• 'Game-changing' flu vaccine could require only 1 shot every 5-10 years

    By: Carol Sbarge


    ATHENS - You've heard the warnings how the flu can be deadly. Georgia is leading the country when it comes to flu activity.

    Now Channel 2 Action News is getting new insight into groundbreaking research at the University of Georgia on a universal flu vaccine that you'd have to get less often.

    Instead of a flu shot once a season, scientists are making progress on one you'd only have to get every five to 10 years. Channel 2's Carol Sbarge learned vaccine options are almost ready for human trials.

    "Our goal is to develop a vaccine that will elicit a broad response in an individual to protect them against all different strains of influenza," Dr. Ted Ross said.

    It's an ambitious project more than a decade in the making and Sbarge learned Tuesday that Ross, a UGA researcher, and his team are getting closer to creating a universal flu vaccine.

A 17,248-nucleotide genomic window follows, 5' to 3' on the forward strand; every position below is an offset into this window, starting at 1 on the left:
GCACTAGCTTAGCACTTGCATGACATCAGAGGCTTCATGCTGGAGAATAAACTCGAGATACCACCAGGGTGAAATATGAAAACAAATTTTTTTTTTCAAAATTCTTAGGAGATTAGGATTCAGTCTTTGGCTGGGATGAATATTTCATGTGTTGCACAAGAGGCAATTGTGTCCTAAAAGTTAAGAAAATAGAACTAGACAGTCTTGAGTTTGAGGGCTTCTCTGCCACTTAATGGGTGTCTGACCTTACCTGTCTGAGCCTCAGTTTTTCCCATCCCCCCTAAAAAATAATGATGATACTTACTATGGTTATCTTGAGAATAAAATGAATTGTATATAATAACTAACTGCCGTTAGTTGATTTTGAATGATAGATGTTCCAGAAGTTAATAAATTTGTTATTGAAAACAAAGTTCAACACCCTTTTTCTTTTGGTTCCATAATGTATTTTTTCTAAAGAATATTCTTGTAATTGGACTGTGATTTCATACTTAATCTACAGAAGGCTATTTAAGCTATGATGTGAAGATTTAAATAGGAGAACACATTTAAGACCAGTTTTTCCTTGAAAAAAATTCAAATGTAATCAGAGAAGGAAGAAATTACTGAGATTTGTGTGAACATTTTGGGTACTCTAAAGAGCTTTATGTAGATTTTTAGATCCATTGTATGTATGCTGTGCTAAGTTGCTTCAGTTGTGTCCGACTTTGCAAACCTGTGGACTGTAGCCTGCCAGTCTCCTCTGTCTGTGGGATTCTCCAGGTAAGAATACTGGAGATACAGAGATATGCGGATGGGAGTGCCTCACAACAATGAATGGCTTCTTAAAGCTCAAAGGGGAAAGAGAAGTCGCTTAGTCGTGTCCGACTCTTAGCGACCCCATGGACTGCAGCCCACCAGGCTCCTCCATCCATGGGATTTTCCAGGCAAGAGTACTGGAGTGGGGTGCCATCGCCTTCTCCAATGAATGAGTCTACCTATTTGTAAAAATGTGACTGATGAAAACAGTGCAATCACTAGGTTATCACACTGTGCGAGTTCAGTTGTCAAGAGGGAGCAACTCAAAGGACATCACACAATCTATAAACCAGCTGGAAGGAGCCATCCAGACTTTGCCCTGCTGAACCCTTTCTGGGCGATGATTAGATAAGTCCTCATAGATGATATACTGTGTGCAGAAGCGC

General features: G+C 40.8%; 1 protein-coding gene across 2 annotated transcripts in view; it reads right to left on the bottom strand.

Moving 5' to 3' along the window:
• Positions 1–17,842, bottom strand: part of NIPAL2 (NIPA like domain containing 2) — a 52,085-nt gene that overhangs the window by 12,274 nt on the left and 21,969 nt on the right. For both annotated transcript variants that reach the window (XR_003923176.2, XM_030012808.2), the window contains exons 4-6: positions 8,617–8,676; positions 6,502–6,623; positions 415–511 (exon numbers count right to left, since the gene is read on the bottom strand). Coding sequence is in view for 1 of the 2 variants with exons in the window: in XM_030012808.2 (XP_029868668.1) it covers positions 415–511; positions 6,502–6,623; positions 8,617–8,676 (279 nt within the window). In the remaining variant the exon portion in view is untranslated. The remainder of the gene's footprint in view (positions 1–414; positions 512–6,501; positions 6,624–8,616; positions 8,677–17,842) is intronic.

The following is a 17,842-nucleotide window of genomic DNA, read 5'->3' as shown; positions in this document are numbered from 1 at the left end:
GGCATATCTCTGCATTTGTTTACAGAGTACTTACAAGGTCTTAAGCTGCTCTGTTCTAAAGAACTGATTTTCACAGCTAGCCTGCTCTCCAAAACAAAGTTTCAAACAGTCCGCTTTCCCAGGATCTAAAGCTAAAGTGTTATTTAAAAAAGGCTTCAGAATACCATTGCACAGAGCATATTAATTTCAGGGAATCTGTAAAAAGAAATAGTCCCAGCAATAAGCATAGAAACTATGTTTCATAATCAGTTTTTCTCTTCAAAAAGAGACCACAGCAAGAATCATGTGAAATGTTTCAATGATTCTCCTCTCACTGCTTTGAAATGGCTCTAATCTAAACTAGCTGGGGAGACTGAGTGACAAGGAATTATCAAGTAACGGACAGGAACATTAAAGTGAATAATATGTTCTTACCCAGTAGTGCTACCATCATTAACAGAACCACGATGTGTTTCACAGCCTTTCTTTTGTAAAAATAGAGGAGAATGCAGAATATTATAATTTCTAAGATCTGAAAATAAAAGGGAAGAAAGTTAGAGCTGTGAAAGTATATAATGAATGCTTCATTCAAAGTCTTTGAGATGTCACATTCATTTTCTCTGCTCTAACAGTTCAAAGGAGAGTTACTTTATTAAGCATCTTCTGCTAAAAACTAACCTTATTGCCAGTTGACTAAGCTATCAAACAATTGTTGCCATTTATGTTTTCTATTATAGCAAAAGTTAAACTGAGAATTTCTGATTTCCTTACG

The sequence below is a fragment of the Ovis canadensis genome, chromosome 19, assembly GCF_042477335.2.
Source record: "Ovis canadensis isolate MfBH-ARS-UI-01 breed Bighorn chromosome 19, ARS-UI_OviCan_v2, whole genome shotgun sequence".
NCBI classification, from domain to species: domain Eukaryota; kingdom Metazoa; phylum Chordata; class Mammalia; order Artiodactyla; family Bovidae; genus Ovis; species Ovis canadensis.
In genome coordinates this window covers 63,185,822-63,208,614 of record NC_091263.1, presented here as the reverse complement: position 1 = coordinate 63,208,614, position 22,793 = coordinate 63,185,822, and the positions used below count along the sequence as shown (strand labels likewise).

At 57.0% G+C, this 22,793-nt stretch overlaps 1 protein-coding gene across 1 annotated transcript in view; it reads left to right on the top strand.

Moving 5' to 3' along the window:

"If we can keep this vaccine for five years, 10 years or more then we won't have to continue to update the vaccine and one shot should last you for many years," Ross said.

    Rishia Brown told us she got a flu shot this year. She said she likes the idea of only having to get one every five or 10 years.

    "Obviously, the fewer we have to get the most people covered obviously that would be better," Brown said.

    Ross and his team are also trying to design a vaccine to protect against flu strains they don't even know exist yet.

    "But the way we design them is we use the past to help inform how we're gonna attack the virus in the future," Ross said.

    The team has already had successful trials in mice and ferrets, and has award-winning research testing animals that had previously been exposed to the flu.

    "Looking at studies like this and investigating different types of flu could really help our knowledge in predicting better vaccine candidates and picking better vaccines that are more protective in people," said James Allen, a UGA doctoral student.

    Human trials on two vaccine options are scheduled to begin next summer, during non-flu season.

    The testing will take place at various sites in the United States, including in Athens, Georgia.

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